Is there really no safer investment than bricks and mortar?

What does the next decade hold in store for the Australian property market as it responds to factors such as housing supply issues, population trends, economic uncertainty and government policymaking?

Bricklayer places bricks in mortar.
Are the next ten years a prime opportunity for property investors or will the walls come crashing down? (Image source:

Property markets around the world are renowned for periods of strong growth in property values and other periods of either flat markets or indeed price correction markets.

But those periods are when markets are studied in relatively short-term periods. The true story of real estate is always clearer in the medium to longer term.

For example, Australian dwelling values soared 67.5 per cent in the past decade. This was during the aftereffects of the GFC, when we experienced a period of stagnation in the market and, of course more recently, a period of phenomenal price growth.

Official figures show that even with high interest rates in 2023, official national price growth was 8.1 per cent.

Potential investors missed out on much of that financial gain over the past decade due to hesitancy and uncertainty about whether real estate was a good investment and, in more recent times, the belief that investors could not compete with home buyers as home buyers were paying premium prices in excess of what an investor would pay to get a good return.

In reality, the environment for property investors has never been better. Australian vacancy rates have hit record lows according to CoreLogic, with cities such as Adelaide at 0.3 per cent, Perth 0.4 per cent and Melbourne 0.8 per cent.

Remember that a 3 per cent vacancy rate is regarded as a balanced market. Anything above 3 per cent vacancy will generally see softening in rents and anything under 3 per cent sees rents rising, so with vacancies below 1 per cent, it is no surprise that with demand exceeding supply by such a substantial amount, the latest PropTrack market insights report shows that Australian rents are 11.5 per cent higher than they were 12 months ago.

The stage is set for the journey forward, but with an array of factors to weigh up.

To keep our economy growing and expanding there is a desperate need for a significant jump in key workers. Whether it is in nursing, doctors, the ADF and most police forces around Australia, they are all suffering declines in their ranks and the only answer is immigration.

Natural population growth is a 20-year wait to see newborns reach the workforce and so it’s no surprise that we have just experienced a record year in immigration and as a consequence, a record year in population growth.

Increased population growth not only puts pressure on existing rental stocks but without the ability to house our population growth, we will not be able to have migration at the levels needed and as a result our economy will stagnate.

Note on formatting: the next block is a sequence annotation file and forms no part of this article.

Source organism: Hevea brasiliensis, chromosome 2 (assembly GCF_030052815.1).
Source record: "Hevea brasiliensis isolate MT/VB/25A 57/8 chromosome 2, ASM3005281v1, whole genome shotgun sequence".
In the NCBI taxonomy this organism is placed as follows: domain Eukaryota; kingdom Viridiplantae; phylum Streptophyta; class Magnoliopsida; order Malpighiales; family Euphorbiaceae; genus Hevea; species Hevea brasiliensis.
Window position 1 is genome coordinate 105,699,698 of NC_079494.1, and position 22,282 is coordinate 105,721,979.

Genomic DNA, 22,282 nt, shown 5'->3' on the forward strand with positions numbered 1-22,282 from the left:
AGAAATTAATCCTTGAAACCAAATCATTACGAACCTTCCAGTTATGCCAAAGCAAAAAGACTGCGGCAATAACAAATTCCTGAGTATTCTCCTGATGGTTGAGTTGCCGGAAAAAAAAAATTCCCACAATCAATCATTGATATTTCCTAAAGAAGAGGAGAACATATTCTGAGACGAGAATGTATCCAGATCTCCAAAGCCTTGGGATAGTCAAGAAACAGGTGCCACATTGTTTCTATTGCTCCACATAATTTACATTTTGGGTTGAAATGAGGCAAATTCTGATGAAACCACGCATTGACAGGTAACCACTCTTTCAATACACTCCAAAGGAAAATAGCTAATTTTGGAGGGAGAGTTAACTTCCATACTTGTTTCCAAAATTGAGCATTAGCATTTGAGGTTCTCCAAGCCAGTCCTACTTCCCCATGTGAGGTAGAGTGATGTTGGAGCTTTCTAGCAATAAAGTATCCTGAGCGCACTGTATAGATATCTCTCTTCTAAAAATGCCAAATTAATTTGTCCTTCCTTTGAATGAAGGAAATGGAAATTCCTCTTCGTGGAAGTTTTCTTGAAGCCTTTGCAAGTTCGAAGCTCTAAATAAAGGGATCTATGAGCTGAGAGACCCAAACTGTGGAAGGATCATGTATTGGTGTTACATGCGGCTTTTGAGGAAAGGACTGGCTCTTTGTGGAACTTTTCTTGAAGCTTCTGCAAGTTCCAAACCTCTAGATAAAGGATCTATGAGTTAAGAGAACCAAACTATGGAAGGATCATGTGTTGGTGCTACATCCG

All proposals by government to now are no more than band aids.

But all of those band aids don’t even come into effect for five-plus years.

Sadly, across all levels of Government, no matter what political meetings they have, bureaucracy within different structures always leads to significant delays and most plans not coming to fruition.

Around 70,000 new rental properties are needed now to rebalance the market.

Government will have very little impact on this and so it is the private sector, the mum and dad investors, that are critically needed not only to ease the rental crisis but to help accommodate skilled labour that is necessary to help keep our economy providing prosperity to all Australians.

Any uncertainty by investors should be cast aside. The stage is set for the next ten years, where property investors will not only receive excellent annual returns but strong property price growth. The two combined will provide investors with the safest form of investment.

The Australian situation is not unique in the world. In fact, most Western populations are experiencing the same situation.

Looking around the world it is interesting to note that the mega rich are increasingly turning to the residential rental market as their latest preferred investment.

Long-term property outlook

Some areas are better investments than others.

We see the significant population shifts that have occurred post-pandemic.

Some regions are seeing their population phase decline as people migrate to other areas and of course that means other areas are the recipients of significant population growth.

As such, not only is the demand greater but the returns are better.

Who would have ever thought, for example, that rents on the Gold Coast would be higher than Sydney.

So, the call is out to Australians to refocus on investment opportunities.

Where else do you get better returns than in real estate, as befitting the adage that there is nothing safer than bricks and mortar.

The path is clear for at least the next 10 years, and who knows, there may be another 67.5 per cent growth in property values through that decade.

Article Q&A

How much did property prices rise in the past ten years?

Australian dwelling values soared 67.5 per cent in the past decade.

How many rental properties are needed to fix the rental crisis?

Around 70,000 new rental properties are needed now to rebalance the market in Australia.

What is the long-term outlook for Australia's property market?

The path is clear for at least the next 10 years, and who knows, there may be another 67.5 per cent growth in property values through that decade, according to API Magazine columnist Andrew Bell.

Continue Reading Investment ArticlesView all investment articles